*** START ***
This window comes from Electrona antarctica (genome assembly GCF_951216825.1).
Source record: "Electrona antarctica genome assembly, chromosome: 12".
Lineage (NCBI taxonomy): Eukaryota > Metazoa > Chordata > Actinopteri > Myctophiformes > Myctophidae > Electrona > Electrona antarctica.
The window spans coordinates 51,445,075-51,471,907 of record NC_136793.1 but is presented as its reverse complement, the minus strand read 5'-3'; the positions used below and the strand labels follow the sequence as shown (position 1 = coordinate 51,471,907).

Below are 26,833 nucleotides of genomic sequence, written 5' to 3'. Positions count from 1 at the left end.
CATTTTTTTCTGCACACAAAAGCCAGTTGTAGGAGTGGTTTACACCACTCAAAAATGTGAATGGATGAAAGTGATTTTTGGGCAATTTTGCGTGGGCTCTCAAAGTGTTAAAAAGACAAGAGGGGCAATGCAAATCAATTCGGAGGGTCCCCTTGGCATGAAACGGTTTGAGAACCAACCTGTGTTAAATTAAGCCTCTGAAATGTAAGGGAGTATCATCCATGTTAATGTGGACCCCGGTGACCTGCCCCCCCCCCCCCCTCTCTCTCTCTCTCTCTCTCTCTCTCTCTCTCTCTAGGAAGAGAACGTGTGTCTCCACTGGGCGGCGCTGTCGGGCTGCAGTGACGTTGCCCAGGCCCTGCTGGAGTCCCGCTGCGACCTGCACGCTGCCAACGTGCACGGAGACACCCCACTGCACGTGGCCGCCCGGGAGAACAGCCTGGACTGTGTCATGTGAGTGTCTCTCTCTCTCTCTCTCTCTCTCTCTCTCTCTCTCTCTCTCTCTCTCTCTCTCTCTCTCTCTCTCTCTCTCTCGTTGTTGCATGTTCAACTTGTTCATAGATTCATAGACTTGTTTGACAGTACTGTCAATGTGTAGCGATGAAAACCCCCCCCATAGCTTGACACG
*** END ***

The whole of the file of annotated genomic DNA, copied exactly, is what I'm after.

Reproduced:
This window comes from Electrona antarctica (genome assembly GCF_951216825.1).
Source record: "Electrona antarctica genome assembly, chromosome: 12".
Lineage (NCBI taxonomy): Eukaryota > Metazoa > Chordata > Actinopteri > Myctophiformes > Myctophidae > Electrona > Electrona antarctica.
The window spans coordinates 51,445,075-51,471,907 of record NC_136793.1 but is presented as its reverse complement, the minus strand read 5'-3'; the positions used below and the strand labels follow the sequence as shown (position 1 = coordinate 51,471,907).

Below are 26,833 nucleotides of genomic sequence, written 5' to 3'. Positions count from 1 at the left end.
CATTTTTTTCTGCACACAAAAGCCAGTTGTAGGAGTGGTTTACACCACTCAAAAATGTGAATGGATGAAAGTGATTTTTGGGCAATTTTGCGTGGGCTCTCAAAGTGTTAAAAAGACAAGAGGGGCAATGCAAATCAATTCGGAGGGTCCCCTTGGCATGAAACGGTTTGAGAACCAACCTGTGTTAAATTAAGCCTCTGAAATGTAAGGGAGTATCATCCATGTTAATGTGGACCCCGGTGACCTGCCCCCCCCCCCCCCTCTCTCTCTCTCTCTCTCTCTCTCTCTCTCTCTCTAGGAAGAGAACGTGTGTCTCCACTGGGCGGCGCTGTCGGGCTGCAGTGACGTTGCCCAGGCCCTGCTGGAGTCCCGCTGCGACCTGCACGCTGCCAACGTGCACGGAGACACCCCACTGCACGTGGCCGCCCGGGAGAACAGCCTGGACTGTGTCATGTGAGTGTCTCTCTCTCTCTCTCTCTCTCTCTCTCTCTCTCTCTCTCTCTCTCTCTCTCTCTCTCTCTCTCTCTCTCTCTCGTTGTTGCATGTTCAACTTGTTCATAGATTCATAGACTTGTTTGACAGTACTGTCAATGTGTAGCGATGAAAACCCCCCCCATAGCTTGACACG